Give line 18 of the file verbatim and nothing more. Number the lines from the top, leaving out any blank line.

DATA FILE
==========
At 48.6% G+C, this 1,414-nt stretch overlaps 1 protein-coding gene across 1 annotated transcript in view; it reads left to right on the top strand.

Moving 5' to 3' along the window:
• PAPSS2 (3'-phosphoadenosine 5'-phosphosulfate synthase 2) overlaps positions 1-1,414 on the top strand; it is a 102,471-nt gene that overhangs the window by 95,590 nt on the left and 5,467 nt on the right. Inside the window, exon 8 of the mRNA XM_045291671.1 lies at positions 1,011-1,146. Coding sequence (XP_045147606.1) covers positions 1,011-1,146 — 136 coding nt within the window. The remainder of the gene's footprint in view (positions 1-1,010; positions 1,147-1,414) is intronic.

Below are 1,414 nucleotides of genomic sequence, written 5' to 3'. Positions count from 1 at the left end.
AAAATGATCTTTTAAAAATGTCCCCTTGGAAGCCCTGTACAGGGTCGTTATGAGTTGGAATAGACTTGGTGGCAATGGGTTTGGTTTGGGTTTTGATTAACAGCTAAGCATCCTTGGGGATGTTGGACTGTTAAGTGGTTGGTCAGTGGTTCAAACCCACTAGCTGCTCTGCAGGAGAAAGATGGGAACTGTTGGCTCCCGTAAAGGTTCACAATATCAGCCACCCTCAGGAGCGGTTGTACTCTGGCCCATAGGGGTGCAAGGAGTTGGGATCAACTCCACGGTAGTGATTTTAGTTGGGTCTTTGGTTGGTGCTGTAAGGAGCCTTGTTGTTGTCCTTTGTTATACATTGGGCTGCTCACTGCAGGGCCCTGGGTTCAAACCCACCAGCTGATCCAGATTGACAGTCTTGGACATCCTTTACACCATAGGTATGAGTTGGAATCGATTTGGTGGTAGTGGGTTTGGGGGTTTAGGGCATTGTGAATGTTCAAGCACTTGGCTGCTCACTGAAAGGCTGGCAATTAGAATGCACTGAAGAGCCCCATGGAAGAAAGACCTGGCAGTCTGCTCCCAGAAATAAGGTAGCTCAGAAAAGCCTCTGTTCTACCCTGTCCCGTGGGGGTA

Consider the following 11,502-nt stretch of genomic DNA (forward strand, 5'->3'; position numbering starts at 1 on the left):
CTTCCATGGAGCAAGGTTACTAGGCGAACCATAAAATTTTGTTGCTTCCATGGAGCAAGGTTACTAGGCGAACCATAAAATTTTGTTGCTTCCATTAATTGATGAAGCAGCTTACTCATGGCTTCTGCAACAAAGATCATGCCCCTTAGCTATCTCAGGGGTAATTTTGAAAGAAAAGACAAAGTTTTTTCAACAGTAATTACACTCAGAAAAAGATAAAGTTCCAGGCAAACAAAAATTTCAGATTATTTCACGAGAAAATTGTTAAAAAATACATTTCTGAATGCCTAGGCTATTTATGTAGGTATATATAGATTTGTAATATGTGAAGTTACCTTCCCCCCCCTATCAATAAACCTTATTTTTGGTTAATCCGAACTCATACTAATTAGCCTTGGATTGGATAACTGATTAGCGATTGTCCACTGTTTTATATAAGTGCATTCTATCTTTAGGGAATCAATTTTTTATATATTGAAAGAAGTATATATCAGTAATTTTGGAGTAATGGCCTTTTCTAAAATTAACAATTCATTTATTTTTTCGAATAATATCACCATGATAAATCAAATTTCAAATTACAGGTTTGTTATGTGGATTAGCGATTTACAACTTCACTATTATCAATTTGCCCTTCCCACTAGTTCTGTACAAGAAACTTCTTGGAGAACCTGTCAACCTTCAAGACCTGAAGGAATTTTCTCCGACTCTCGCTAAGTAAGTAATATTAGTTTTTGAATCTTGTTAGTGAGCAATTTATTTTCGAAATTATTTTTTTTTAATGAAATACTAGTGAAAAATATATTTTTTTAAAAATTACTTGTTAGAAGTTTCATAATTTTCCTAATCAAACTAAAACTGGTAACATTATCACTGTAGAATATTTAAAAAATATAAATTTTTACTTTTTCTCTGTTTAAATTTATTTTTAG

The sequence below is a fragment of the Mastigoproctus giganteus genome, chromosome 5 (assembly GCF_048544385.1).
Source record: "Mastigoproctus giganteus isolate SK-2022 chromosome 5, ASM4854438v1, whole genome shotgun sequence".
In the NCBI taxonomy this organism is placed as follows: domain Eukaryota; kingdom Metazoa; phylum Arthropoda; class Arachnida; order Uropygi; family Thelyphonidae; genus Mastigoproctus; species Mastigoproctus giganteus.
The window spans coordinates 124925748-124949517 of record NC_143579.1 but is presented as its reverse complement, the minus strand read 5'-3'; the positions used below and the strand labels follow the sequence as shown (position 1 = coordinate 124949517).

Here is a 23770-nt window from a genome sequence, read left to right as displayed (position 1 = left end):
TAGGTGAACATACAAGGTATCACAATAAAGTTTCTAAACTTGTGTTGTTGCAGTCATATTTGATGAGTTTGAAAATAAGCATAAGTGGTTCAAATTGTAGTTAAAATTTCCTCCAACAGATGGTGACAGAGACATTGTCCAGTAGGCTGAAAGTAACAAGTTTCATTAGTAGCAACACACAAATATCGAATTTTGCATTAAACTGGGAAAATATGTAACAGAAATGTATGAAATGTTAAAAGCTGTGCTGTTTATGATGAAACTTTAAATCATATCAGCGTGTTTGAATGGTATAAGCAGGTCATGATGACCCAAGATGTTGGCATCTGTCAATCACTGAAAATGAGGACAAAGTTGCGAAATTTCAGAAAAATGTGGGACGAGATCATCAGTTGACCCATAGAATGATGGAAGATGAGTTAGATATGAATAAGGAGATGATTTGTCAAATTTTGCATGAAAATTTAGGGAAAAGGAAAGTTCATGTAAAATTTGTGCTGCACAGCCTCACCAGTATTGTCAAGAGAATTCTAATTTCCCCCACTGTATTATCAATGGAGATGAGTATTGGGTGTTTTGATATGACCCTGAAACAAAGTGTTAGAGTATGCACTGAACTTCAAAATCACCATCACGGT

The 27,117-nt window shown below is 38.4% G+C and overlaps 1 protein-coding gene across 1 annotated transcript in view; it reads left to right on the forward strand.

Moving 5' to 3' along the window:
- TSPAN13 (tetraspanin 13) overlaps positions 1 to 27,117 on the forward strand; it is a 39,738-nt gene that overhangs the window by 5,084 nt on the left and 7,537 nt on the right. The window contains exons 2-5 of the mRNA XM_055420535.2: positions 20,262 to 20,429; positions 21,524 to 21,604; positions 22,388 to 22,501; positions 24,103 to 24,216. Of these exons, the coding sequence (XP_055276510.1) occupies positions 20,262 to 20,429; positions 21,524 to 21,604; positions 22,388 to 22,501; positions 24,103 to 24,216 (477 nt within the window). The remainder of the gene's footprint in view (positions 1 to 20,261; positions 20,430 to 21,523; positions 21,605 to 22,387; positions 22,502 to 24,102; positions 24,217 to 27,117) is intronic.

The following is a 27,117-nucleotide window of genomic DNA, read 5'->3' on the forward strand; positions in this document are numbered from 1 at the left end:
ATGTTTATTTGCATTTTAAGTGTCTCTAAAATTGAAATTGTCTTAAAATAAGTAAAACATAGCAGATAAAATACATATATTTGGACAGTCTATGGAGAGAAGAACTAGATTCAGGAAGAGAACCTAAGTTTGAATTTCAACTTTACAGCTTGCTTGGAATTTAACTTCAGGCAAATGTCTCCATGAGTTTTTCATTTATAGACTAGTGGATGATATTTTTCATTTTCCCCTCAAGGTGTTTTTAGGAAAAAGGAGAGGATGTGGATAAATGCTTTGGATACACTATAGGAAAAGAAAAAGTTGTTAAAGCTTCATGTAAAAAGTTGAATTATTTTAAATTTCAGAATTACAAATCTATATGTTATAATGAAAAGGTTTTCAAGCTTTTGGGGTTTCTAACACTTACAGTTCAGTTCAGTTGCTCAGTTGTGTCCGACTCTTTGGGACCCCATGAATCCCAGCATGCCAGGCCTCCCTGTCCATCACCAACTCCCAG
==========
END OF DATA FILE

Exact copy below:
ATGTTTATTTGCATTTTAAGTGTCTCTAAAATTGAAATTGTCTTAAAATAAGTAAAACATAGCAGATAAAATACATATATTTGGACAGTCTATGGAGAGAAGAACTAGATTCAGGAAGAGAACCTAAGTTTGAATTTCAACTTTACAGCTTGCTTGGAATTTAACTTCAGGCAAATGTCTCCATGAGTTTTTCATTTATAGACTAGTGGATGATATTTTTCATTTTCCCCTCAAGGTGTTTTTAGGAAAAAGGAGAGGATGTGGATAAATGCTTTGGATACACTATAGGAAAAGAAAAAGTTGTTAAAGCTTCATGTAAAAAGTTGAATTATTTTAAATTTCAGAATTACAAATCTATATGTTATAATGAAAAGGTTTTCAAGCTTTTGGGGTTTCTAACACTTACAGTTCAGTTCAGTTGCTCAGTTGTGTCCGACTCTTTGGGACCCCATGAATCCCAGCATGCCAGGCCTCCCTGTCCATCACCAACTCCCAG